• Pharmacologic therapy includes the use of emollients, topical corticosteroids, and topical calcineurin inhibitors.
  • For mild eczema, over-the-counter (OTC) emollients and topical corticosteroids, e.g., hydrocortisone 0.5% (low potency) and clobetasone 0.05% (mid potency) are available for self-treatment.
  • Physicians can emphasize to patients that the goals of selftreatment are to stop the itch-scratch cycle, maintain skin hydration, and avoid or minimize factors that can trigger or aggravate eczema.
  • An ideal moisturizer is one that performs four functions:6
    1. repair the skin barrier,
    2. maintain skin integrity and appearance,
    3. reduce transepidermal water loss (TEWL),
    4. restore the lipid barrier's ability to attract, hold, and redistribute water.
  • It is appropriate for patients or caregivers to consult a physician if OTC treatments are not providing adequate relief, eczematous lesions appear to be infected, or the patient's sleep is frequently disturbed by pruritus.5

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Available Therapeutic Moisturizers

Ceramide-based Moisturizers

  • Recent biochemical findings indicate that disturbances of epidermal lipid compartment structures (particularly of ceramides) account for the defects in barrier function of atopic dry skin.7
  • Optimal barrier function requires the presence of sufficient extracellular lipids to form a competent lamellar bilayer system of the stratum corneum.7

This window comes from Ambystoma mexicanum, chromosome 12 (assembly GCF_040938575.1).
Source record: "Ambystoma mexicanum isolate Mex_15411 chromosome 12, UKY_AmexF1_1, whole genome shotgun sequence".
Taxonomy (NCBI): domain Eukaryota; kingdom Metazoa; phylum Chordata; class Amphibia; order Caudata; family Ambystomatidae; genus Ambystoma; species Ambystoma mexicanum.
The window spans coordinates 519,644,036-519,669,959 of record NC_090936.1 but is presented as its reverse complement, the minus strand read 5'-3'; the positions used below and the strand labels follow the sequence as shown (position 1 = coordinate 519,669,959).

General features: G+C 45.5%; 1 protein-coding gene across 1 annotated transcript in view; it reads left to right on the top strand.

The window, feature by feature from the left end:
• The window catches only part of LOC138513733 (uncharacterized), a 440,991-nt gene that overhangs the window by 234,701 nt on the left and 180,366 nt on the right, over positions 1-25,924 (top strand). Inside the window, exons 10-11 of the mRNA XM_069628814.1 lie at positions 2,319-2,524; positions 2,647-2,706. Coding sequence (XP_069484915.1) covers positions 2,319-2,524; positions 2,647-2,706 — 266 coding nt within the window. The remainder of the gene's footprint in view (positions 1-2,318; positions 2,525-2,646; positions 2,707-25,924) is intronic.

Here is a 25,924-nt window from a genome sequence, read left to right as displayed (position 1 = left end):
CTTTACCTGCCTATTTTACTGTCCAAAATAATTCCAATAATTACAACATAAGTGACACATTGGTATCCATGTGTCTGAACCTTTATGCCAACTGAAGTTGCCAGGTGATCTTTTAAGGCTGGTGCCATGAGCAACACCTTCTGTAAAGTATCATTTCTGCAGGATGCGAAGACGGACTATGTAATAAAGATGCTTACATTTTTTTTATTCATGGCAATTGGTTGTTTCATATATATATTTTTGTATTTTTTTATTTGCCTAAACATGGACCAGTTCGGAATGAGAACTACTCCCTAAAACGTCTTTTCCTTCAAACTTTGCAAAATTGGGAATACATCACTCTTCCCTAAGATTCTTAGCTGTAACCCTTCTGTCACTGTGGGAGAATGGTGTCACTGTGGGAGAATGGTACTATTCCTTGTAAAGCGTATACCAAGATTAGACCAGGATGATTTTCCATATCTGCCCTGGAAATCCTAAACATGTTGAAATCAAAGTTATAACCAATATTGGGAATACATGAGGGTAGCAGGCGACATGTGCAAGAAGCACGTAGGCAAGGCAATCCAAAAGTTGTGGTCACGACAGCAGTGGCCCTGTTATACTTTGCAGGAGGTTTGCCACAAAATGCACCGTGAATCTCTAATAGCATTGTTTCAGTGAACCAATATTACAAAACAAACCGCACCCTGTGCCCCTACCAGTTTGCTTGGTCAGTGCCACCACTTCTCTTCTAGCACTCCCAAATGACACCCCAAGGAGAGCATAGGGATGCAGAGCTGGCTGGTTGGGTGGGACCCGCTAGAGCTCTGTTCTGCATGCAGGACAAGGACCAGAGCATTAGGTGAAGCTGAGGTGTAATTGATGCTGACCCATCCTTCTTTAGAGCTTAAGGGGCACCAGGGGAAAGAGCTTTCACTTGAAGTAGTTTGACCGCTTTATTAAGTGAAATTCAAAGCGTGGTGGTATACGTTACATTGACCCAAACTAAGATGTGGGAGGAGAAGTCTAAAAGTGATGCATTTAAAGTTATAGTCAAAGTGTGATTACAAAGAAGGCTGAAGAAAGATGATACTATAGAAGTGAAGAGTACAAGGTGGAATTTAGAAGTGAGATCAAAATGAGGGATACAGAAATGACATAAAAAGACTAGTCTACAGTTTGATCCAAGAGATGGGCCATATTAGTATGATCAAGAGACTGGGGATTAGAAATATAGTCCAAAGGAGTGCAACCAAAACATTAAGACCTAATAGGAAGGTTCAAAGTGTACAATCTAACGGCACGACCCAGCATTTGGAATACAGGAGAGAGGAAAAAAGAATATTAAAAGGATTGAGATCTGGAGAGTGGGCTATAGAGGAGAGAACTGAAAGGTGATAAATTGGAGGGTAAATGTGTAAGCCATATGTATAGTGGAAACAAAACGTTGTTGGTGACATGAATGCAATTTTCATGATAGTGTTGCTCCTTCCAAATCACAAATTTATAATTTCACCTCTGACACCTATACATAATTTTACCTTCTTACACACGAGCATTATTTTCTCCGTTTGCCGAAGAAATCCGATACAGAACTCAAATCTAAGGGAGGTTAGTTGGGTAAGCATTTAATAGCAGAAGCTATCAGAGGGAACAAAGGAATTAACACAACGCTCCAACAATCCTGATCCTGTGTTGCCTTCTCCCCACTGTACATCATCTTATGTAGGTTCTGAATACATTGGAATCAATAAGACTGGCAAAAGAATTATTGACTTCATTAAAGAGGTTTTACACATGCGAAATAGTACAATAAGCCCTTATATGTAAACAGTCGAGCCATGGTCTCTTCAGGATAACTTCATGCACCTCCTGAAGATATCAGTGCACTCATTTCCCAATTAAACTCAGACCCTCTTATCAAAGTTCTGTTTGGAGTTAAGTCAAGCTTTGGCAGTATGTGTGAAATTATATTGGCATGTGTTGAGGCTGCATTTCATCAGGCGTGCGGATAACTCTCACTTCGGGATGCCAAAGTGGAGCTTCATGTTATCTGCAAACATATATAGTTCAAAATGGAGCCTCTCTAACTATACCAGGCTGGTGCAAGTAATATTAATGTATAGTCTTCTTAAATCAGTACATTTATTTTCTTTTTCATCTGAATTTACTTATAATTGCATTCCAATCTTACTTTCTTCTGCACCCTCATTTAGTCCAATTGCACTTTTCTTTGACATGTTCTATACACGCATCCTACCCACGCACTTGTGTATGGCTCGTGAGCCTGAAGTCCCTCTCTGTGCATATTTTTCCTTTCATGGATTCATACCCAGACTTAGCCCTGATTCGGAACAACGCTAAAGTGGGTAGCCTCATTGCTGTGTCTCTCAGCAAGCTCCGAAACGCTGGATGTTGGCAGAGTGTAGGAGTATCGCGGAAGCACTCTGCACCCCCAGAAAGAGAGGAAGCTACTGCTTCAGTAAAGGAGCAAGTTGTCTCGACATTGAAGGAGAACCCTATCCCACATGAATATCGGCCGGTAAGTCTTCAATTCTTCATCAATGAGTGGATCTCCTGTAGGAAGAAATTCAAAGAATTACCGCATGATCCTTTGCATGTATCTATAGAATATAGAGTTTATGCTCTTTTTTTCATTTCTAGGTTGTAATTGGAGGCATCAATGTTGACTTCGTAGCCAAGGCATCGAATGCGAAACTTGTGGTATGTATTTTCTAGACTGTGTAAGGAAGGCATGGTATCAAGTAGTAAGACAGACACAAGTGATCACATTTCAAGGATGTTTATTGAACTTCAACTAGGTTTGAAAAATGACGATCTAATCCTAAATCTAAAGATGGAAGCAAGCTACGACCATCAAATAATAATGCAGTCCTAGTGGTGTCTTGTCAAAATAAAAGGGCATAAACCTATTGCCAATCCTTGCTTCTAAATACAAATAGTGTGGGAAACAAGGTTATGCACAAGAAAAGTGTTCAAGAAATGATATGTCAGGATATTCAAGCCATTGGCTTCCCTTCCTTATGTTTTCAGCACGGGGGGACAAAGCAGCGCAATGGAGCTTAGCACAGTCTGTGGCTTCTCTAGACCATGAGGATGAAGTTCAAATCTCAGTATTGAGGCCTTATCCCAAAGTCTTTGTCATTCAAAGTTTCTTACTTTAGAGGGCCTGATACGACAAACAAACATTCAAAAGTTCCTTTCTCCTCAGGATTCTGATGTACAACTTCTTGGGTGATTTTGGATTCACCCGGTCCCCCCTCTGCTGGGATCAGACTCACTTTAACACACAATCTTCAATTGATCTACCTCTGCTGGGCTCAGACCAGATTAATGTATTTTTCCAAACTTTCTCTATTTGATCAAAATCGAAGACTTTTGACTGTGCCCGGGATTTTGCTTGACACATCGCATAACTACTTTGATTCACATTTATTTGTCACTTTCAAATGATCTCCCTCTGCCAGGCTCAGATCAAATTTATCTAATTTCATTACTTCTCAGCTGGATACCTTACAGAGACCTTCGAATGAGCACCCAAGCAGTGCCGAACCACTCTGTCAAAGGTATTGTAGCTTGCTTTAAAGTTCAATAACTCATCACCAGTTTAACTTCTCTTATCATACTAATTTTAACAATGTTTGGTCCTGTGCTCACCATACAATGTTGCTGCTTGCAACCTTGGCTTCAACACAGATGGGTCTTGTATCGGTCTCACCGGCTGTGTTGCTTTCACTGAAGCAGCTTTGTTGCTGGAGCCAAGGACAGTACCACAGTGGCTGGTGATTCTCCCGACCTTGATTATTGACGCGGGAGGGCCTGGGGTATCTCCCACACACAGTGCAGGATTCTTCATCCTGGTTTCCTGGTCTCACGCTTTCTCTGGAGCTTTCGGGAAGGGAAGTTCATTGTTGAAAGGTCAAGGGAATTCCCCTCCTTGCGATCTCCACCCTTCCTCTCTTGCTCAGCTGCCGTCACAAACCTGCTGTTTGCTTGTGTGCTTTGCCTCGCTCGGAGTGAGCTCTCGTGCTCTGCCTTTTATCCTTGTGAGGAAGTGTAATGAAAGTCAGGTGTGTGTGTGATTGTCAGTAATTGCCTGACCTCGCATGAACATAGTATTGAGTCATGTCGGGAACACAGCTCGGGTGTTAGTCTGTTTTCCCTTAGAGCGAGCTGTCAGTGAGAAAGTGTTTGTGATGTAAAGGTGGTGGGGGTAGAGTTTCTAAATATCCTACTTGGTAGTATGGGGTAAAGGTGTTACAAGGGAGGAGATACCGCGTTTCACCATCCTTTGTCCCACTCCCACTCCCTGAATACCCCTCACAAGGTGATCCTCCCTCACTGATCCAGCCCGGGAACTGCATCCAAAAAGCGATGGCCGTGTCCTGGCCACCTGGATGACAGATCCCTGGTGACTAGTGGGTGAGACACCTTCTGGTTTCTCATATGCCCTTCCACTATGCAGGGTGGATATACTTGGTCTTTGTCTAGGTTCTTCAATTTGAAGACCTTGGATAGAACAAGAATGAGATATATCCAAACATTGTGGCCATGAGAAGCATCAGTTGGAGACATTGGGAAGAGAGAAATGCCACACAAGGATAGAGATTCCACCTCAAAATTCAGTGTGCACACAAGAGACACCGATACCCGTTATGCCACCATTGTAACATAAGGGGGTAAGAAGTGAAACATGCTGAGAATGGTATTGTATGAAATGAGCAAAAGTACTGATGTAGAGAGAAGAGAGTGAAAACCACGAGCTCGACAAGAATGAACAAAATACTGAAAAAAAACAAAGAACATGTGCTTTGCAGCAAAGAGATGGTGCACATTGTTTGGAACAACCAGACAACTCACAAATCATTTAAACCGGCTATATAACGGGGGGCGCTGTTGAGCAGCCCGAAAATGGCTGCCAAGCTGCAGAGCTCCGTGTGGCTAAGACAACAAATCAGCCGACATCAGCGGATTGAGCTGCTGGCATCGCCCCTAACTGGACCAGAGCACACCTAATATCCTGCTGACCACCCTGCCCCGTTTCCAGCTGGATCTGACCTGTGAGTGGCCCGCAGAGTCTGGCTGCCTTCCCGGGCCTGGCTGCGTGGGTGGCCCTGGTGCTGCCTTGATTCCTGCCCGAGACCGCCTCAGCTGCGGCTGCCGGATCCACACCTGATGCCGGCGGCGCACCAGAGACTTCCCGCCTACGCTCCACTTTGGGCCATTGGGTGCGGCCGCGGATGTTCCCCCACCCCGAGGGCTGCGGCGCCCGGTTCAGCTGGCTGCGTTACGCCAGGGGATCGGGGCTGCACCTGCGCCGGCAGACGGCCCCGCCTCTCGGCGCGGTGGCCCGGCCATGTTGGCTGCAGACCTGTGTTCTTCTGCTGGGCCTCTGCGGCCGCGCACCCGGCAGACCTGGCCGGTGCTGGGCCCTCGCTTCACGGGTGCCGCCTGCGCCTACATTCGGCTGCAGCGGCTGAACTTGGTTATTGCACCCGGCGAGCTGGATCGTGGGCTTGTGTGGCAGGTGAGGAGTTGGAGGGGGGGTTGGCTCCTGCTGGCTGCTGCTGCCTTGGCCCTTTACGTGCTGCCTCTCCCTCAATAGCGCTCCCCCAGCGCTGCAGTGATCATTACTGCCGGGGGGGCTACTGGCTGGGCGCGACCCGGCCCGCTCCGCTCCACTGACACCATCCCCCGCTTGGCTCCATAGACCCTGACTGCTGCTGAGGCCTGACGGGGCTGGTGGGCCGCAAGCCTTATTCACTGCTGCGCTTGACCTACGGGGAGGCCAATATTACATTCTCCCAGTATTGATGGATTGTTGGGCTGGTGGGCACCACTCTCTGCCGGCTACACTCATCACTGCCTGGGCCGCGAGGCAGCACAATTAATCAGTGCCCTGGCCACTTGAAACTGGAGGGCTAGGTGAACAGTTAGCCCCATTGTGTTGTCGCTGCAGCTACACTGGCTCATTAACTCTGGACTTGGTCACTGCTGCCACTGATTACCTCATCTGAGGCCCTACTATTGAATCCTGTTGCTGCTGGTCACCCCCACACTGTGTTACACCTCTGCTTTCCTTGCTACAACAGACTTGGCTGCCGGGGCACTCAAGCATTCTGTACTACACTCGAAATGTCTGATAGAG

• Ceramides, which consist of different sub-fractions of lipids, represent one of the major lipid constituents of the extracellular lipids and are functionally important for the stability of the multilamellar bilayer system.
  • Studies have revealed that ceramides are reduced in the whole atopic population, but particularly in those individuals in an active phase of the disease.8
  • A reduction of ceramides has been inversely correlated with TEWL, which can result in chronically dry skin.
  • Topical ceramide supplementation controls ceramide deficiency and improves the overall skin condition.6
  • Their benefits are derived from prophylactic and regular use, which may reduce the need for topical corticosteroids and calcineurin inhibitors, and possibly mitigate the side-effects from these medications.
  • OTC ceramide-based moisturizers include Impruv® cream and Cetaphil Restoraderm™ lotion. CeraVe® and TriCeram® are currently available in the U.S. only, however, CeraVe® is due to be launched in Canada soon.

Prescription Ceramide-based Moisturizers

  • These consist of a higher percentage (compared to OTC brands) combination of ceramides, cholesterol, and fatty acids that mimic those naturally found in the skin.9
  • EpiCeram® was approved by Health Canada in September 2009 as a Class 2 medical device for use as a non-steroidal lipid barrier emulsion to manage burning and itching symptoms associated with dry skin conditions, such as eczema.
    • In a study involving 113 children with moderate to severe atopic dermatitis, similar efficacy to a mid-strength topical corticosteroid was demonstrated.9
    • This multi-lipid emulsion has a favourable safety profile and does not appear to have substantial restrictions for use, such as treatment duration or patient age.